Andy Cole and Dwight Yorke scored 53 goals between them in all competitions during the 1998/99 season; vote below for best Premier League strike partnership
Wednesday 25 March 2020 06:48, UK
Dwight Yorke and Andy Cole defined an entire era of dominance for Manchester United, as Gary Neville recalled on MNF Retro...
The club's treble win during the 1998/99 season shines bright as the standout success of Sir Alex Ferguson's reign at Old Trafford, but that campaign could have panned out very differently.
That summer, AC Milan striker Patrick Kluivert was heavily linked as Ferguson looked to respond to Arsenal's double-winning season.
It was not until October 1998 when the Scot's hand was forced during a Premier League encounter against Southampton. Teddy Sheringham or Ole Gunnar Solskjaer were both deemed not fit enough to start.
Cole and Yorke subsequently both scored in a 3-0 win. The rest, as they say, is history...
Gary Neville told MNF Retro: "When I first came into the Manchester United team, it was Eric Cantona and Mark Hughes, and during this period it was Yorke and Cole, with Teddy [Sheringham] and Ole [Gunnar Solskjaer] as well as strike partners.
"Then it went onto Ruud [van Nistelrooy] who played sometimes with Scholesy [Paul Scholes] and sometimes with one of the other lads I just mentioned.
"Then it went on to Carlos Tevez and Wayne Rooney, who were absolutely sensational as well.
Barcelona: Hesp, Reiziger, Barjuan, Okunowo, Xavi, Zenden, Celades, Anderson, Rivaldo, Figo, Giovanni.
Subs: None used.
Goals: Anderson (1), Rivaldo (57, 73).
Manchester United: Schmeichel, Brown, Stam, Neville, Irwin, Beckham, Scholes, Keane, Blomqvist, Cole, Yorke.
Subs: Butt for Beckham (80).
Goals: Yorke (25, 68), Cole (53).
"I would probably say Yorke and Cole, just for that Treble season where they were absolutely sensational, the way they would play together. They lit up the whole league, they lit up Europe.
"I always remember a group stage game in the Champions League in Barcelona when the two played together. I've never seen anything like it.
"We conceded three goals, I was centre-back, but we scored three. Those two that night were absolutely brilliant."
Jamie Carragher enjoyed several battles down the years with both Yorke and Cole during his time at Liverpool.
Yorke scored twice against the Reds during the 1998/99 season while the Sky Sports pundit was featuring for Gerard Houllier's side.
When asked who he found harder to defend against, Carragher told MNF Retro: "I always felt Andy Cole was the most difficult to play against. Dwight Yorke I felt was the best player.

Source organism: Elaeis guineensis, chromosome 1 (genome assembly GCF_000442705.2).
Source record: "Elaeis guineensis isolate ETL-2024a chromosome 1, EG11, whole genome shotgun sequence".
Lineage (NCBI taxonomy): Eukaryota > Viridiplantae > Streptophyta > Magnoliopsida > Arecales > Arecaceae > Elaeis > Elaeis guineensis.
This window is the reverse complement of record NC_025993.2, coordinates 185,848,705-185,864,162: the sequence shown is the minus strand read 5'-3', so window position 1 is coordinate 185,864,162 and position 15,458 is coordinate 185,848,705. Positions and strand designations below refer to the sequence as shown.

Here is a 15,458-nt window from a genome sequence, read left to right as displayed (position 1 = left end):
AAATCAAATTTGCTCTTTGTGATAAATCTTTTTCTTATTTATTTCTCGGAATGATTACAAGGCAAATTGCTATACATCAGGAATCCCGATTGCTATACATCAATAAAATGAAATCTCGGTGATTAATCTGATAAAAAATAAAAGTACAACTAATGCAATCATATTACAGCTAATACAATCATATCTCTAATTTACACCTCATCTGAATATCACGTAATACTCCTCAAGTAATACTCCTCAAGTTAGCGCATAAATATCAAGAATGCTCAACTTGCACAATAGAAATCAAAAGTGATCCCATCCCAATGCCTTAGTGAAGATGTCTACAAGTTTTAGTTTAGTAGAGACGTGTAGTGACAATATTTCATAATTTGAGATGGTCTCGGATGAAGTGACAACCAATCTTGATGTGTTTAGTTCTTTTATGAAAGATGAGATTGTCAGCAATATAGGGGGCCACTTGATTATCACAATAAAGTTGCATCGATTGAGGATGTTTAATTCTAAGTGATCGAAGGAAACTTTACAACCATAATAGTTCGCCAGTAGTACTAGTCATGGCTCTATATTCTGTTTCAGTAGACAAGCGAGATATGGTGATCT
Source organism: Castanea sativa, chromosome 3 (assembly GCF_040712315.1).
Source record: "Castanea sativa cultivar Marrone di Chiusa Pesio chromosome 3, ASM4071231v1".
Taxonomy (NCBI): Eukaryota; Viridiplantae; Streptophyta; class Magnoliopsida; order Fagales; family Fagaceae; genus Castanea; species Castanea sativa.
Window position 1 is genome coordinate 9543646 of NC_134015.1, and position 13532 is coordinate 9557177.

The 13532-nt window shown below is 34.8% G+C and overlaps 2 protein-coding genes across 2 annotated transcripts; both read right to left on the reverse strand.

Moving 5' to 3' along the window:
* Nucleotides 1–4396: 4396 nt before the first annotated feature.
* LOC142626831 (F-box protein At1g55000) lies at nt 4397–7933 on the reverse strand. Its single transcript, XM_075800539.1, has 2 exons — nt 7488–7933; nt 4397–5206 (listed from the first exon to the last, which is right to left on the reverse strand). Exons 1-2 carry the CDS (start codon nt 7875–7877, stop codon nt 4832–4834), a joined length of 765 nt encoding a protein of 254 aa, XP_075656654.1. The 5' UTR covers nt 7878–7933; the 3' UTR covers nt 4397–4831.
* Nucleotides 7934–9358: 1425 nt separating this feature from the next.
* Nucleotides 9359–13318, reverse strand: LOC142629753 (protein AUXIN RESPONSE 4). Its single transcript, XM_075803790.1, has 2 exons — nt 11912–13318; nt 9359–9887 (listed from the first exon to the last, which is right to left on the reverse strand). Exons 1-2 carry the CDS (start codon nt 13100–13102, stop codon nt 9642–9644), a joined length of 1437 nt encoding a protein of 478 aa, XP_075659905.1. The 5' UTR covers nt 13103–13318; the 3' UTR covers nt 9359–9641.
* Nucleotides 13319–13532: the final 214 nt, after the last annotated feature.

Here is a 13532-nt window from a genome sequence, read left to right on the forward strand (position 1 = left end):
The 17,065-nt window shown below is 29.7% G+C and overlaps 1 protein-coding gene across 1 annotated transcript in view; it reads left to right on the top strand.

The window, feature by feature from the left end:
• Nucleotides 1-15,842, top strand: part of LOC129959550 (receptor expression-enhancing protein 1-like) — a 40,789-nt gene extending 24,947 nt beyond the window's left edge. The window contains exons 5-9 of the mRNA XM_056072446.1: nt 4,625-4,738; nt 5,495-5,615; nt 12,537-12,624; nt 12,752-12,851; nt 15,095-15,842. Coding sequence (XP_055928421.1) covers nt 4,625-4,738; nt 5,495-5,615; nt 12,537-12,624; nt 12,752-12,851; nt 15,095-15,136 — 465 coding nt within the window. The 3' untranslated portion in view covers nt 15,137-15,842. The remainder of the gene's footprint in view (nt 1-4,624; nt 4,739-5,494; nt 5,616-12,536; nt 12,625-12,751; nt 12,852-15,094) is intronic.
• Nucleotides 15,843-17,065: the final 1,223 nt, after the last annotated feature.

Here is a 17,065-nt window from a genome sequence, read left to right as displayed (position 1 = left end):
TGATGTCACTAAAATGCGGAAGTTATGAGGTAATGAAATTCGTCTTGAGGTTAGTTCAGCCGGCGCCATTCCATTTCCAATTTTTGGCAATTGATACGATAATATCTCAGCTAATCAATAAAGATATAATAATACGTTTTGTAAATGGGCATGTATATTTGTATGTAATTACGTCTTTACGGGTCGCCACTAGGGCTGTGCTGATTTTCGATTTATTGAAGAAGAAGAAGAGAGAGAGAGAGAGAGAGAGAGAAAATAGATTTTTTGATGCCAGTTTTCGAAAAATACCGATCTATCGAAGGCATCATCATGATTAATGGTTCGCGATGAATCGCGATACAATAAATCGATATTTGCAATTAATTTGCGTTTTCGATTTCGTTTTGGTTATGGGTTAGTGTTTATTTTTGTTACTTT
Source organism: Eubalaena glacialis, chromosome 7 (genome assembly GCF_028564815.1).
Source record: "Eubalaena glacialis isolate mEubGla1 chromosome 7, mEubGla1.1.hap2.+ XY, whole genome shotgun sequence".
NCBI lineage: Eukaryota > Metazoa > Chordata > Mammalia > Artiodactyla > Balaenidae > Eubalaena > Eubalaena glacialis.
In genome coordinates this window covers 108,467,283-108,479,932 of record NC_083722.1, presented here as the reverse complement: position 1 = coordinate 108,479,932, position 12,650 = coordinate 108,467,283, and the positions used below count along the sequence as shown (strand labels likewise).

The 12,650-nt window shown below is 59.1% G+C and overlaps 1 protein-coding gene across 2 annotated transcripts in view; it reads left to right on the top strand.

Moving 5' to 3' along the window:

"In terms of which player caused me more problems, Yorke was always in front of me, whereas Cole was always looking to run in behind. You could never relax in the game.
"They had a brilliant partnership."
When Yorke signed for United from Aston Villa in the summer of 1998, Sir Alex Ferguson already had Cole, Sheringham and Solskjaer on his books - but he was keen to sign a different type of centre-forward.
John Gregory had no intention of selling the Trinidad & Tobago international and after being told that his star man wanted to head for Old Trafford, the Villa boss is famously quoted as saying: "If I had a gun, I would have shot him."
So what were United's reasons for paying a club-record fee of £12.6m to convince Villa to sell their main asset?
"When Yorkey signed, it was late on in the transfer window," Neville added. "The season had already started, and it was a surprise in some ways. It came out of nowhere.
"Obviously, we knew Dwight Yorke from Aston Villa and he was a good player. You just didn't think he was the one that was coming to United. What we didn't realise was just how good he was.
"I don't know what the plan was, because I don't think him and Cole really hit it off to start with. It took maybe 10 or 15 games for them to get together, and then all of a sudden [it changed]."
In January 1999, Yorke's hat-trick and Cole's double helped United to a 6-2 win over Leicester at Filbert Street. Neville views the encounter as a turning point in the partnership.
"That game sticks in my mind," he said. "It was a league game where they both played together and something just happened that day. They starting socialising together and started getting on with each other off the pitch.
"There was a respect between each other. The thing about those two, they didn't mind which of them scored which is quite unique sometimes. Cole was a goalscorer, and you often find they need to score in order to be happy.
"But they got to the point when they didn't care if either of them scored, they'd both be happy with each other."
Now it's your turn...